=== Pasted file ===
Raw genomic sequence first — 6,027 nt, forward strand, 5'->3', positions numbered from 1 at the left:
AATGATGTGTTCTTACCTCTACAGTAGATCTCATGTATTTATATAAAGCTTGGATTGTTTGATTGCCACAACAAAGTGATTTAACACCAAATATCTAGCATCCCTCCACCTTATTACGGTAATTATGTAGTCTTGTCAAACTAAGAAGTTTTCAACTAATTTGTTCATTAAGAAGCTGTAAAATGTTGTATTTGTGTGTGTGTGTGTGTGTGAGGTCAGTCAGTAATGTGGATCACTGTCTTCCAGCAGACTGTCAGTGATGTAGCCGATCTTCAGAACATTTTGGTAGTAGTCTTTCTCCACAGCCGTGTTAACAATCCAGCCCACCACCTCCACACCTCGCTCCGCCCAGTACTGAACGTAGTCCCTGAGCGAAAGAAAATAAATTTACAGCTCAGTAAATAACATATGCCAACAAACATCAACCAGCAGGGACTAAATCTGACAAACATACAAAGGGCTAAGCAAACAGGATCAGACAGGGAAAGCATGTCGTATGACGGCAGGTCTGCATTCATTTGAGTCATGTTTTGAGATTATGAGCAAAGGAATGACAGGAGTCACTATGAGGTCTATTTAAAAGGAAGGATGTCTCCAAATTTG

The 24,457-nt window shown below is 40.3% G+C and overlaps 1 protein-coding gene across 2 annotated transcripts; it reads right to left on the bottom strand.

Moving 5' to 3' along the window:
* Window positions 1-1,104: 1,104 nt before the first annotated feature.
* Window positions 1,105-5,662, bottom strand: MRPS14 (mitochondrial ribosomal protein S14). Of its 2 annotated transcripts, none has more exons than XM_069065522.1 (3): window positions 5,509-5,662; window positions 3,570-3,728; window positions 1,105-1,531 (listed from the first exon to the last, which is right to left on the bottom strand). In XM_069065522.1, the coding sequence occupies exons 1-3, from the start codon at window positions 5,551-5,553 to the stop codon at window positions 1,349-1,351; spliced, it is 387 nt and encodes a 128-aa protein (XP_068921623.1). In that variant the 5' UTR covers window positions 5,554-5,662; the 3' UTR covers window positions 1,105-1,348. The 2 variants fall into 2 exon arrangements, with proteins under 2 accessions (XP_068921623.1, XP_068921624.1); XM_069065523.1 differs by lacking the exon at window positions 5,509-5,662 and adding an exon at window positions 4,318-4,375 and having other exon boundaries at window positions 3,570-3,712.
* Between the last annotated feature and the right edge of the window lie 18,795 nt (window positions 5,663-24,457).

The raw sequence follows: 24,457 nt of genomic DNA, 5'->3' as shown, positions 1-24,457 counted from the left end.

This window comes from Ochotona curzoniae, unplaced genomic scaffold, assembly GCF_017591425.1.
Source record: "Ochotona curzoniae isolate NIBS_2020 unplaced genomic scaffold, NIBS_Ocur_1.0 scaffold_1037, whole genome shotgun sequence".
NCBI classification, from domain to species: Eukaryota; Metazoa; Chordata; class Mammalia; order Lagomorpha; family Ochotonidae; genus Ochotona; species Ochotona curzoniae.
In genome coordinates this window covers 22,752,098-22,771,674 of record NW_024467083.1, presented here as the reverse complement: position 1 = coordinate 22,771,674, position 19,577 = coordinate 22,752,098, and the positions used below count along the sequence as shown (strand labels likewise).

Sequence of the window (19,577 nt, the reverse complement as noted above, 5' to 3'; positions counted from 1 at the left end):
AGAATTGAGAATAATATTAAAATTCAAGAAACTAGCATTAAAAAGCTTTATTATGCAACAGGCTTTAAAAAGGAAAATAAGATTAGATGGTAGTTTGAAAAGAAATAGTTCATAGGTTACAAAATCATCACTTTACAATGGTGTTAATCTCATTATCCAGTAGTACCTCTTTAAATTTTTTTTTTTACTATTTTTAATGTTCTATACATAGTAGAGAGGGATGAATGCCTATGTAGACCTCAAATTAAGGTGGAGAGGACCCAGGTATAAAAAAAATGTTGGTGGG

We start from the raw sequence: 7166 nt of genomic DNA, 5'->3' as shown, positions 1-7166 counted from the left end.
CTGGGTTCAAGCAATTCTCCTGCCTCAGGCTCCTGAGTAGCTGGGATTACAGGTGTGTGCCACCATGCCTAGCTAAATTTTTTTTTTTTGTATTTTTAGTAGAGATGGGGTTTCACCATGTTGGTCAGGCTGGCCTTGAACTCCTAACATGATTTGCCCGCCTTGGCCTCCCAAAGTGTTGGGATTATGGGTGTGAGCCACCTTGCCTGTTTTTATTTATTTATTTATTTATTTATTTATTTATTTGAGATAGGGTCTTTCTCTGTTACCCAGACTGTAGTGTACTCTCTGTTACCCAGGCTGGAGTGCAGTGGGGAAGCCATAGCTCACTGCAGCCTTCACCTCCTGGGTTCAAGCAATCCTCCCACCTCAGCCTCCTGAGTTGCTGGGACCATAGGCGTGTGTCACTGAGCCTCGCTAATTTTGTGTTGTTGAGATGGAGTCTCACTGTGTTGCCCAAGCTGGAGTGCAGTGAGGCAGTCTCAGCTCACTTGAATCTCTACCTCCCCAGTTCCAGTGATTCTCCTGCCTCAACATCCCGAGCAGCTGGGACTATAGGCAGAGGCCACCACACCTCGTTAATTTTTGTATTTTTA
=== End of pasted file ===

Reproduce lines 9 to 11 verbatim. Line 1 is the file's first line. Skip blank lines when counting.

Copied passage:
This window comes from Ochotona curzoniae, unplaced genomic scaffold, assembly GCF_017591425.1.
Source record: "Ochotona curzoniae isolate NIBS_2020 unplaced genomic scaffold, NIBS_Ocur_1.0 scaffold_1037, whole genome shotgun sequence".
NCBI classification, from domain to species: Eukaryota; Metazoa; Chordata; class Mammalia; order Lagomorpha; family Ochotonidae; genus Ochotona; species Ochotona curzoniae.